The U.K. economy shrank 1.5 percent in the first quarter as the recession increasingly resembled the one that started in 1979 when Margaret Thatcher took power, the National Institute of Economic and Social Research said.
The drop in gross domestic product followed a 1.6 percent decline in the last three months of 2008, Niesr, whose clients include the U.K. Treasury, said in London today. Consumer confidence last month matched the lowest level in at least four years, Nationwide Building Society said in a separate report.
Unemployment is rising at the fastest pace in three decades, pushing Prime Minister Gordon Brown to redouble his efforts to revive economic growth before the next election. The Bank of England will probably keep the benchmark interest rate unchanged at a three-century low of 0.5 percent in its monthly decision tomorrow.
“The output fall so far is very similar to that of the recession that began in the summer of 1979,” Niesr said in a statement. “If the 1980s profile were followed, output would continue to decline for up to another year and it would take two further years before the level of output enjoyed at the start of 2008 would be reached again.”
Niesr still said that there’s no “obvious reason” why the recession will follow the course of the one in the early 1980s.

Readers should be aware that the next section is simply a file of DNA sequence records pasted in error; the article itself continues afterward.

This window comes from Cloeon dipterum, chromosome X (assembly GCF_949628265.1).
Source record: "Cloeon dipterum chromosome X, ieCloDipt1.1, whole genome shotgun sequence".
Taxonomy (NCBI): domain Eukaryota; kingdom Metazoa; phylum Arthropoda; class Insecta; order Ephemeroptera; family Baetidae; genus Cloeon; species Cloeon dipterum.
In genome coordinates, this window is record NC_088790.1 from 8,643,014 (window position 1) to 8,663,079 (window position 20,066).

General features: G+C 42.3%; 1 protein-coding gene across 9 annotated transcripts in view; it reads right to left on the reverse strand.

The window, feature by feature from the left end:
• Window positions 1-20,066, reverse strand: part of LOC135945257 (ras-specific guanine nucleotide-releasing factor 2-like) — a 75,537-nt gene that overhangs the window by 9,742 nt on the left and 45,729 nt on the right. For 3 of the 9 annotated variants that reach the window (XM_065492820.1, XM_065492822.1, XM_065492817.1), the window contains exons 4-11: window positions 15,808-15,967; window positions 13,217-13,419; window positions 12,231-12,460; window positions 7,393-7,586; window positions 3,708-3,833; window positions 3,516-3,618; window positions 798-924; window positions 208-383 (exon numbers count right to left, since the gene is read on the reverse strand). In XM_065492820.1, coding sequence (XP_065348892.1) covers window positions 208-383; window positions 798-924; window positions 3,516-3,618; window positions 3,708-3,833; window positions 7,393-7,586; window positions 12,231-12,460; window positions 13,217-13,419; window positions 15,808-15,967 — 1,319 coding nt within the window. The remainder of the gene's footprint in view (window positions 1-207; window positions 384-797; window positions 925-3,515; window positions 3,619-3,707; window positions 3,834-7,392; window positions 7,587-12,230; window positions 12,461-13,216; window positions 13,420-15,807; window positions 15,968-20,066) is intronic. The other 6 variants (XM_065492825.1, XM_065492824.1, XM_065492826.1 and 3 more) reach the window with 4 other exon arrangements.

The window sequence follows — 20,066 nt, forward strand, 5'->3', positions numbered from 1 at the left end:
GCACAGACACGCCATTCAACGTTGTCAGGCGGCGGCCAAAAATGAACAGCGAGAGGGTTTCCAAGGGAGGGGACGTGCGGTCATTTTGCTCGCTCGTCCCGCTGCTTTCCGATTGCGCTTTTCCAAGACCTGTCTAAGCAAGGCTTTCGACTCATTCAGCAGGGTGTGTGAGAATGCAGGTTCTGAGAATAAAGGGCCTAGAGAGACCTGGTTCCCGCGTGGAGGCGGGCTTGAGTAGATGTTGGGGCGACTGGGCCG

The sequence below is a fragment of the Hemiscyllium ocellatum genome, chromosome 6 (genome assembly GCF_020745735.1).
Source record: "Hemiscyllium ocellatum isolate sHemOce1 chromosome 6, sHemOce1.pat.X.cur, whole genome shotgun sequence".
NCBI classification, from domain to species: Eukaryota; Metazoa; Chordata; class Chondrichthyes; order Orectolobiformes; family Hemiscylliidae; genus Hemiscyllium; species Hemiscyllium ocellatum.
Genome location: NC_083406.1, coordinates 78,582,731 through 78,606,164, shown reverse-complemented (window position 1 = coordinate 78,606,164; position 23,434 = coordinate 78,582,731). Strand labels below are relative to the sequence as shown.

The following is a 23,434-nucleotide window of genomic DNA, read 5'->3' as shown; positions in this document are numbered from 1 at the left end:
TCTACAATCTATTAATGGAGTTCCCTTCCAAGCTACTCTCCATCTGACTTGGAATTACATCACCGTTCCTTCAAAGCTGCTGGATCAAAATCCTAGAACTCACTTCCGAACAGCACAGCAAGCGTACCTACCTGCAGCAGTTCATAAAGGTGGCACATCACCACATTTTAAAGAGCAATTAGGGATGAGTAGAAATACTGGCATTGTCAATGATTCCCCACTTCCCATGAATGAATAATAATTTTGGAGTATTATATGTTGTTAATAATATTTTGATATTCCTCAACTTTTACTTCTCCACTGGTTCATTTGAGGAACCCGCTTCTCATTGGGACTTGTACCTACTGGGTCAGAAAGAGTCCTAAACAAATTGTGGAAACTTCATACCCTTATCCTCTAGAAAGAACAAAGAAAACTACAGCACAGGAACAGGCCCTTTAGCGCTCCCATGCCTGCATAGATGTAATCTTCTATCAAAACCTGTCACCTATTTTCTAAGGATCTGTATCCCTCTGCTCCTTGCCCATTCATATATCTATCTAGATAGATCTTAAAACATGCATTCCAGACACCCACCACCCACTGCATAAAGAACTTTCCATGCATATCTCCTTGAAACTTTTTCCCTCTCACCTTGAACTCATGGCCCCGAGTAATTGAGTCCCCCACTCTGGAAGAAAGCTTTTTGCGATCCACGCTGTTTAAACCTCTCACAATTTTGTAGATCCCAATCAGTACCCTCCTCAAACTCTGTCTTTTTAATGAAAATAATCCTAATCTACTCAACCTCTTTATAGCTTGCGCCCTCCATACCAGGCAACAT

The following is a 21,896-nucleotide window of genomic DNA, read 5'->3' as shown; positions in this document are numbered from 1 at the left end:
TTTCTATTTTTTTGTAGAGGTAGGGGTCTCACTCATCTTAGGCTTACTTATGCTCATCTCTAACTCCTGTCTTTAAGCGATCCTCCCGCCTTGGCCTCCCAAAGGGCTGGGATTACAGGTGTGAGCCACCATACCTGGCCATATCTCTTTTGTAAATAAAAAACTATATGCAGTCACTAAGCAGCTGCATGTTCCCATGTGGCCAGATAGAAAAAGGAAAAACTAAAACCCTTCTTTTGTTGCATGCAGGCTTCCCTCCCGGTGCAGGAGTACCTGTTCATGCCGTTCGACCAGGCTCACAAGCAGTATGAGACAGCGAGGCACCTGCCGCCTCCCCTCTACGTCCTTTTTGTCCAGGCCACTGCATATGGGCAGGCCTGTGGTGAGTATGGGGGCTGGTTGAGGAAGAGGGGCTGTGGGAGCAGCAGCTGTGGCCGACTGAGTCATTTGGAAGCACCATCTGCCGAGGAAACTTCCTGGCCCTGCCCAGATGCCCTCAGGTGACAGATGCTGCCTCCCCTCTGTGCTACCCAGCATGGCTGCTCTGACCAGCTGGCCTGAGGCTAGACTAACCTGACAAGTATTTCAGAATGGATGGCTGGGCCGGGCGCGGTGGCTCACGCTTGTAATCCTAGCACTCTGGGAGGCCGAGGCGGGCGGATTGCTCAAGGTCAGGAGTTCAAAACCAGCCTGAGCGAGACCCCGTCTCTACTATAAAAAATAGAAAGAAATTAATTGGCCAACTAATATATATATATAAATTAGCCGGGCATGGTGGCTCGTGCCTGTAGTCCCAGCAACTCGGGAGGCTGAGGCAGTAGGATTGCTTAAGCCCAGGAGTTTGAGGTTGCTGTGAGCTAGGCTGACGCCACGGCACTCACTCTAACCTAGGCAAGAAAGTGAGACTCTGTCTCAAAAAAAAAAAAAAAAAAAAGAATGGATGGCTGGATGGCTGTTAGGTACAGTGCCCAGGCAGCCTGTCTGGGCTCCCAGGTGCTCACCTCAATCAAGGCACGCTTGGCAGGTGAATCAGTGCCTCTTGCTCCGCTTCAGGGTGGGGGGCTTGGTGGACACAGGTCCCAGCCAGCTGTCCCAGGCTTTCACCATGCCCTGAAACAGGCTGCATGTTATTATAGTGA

Thatcher succeeded James Callaghan as U.K. prime minister in May 1979 following the so-called Winter of Discontent, when car workers, truck drivers and trash collectors went on strike.
Unemployment jumped the most since 1971 in February, the government’s statistics office reported March 18. Royal Bank of Scotland Group Plc said yesterday it will cut up to 4,500 back office jobs in Britain to save money.
“Feelings about the current labor market have weakened,” Nationwide Chief Economist Fionnuala Early said in a statement. “Further reports of job losses are likely to have affected consumers’ views of this.”
Nationwide’s index of consumer confidence slipped to 41 in March, matching January’s four-year low, from 43 the previous month. Two-thirds of Britons said there are few jobs available, the mortgage lender’s survey showed.
The number of permanent staff appointments by job consultants fell further in March, though at the slowest pace in six months, KPMG and the Recruitment and Employment Federation said in a separate report today.
“The availability of permanent and temporary jobs in the U.K. continues to decline, salaries are being reduced and the pool of available candidates is rising further,” Mike Stevens, a partner at KPMG, said in a statement. “Recovery might take longer and be more protracted than many hope.”
Chancellor of the Exchequer Alistair Darling presents his next budget on April 22. Brown, whose governing Labour Party trailed the opposition by 13 percentage points in an April 6 poll, must call an election by mid-2010.
Bank of England Governor Mervyn King last month took the unprecedented step of cutting interest rates close to zero and buying government bonds with newly created money to stimulate the economy. All except two of the 62 economists in a Bloomberg survey predict policy makers will keep the key rate unchanged at 0.5 percent tomorrow.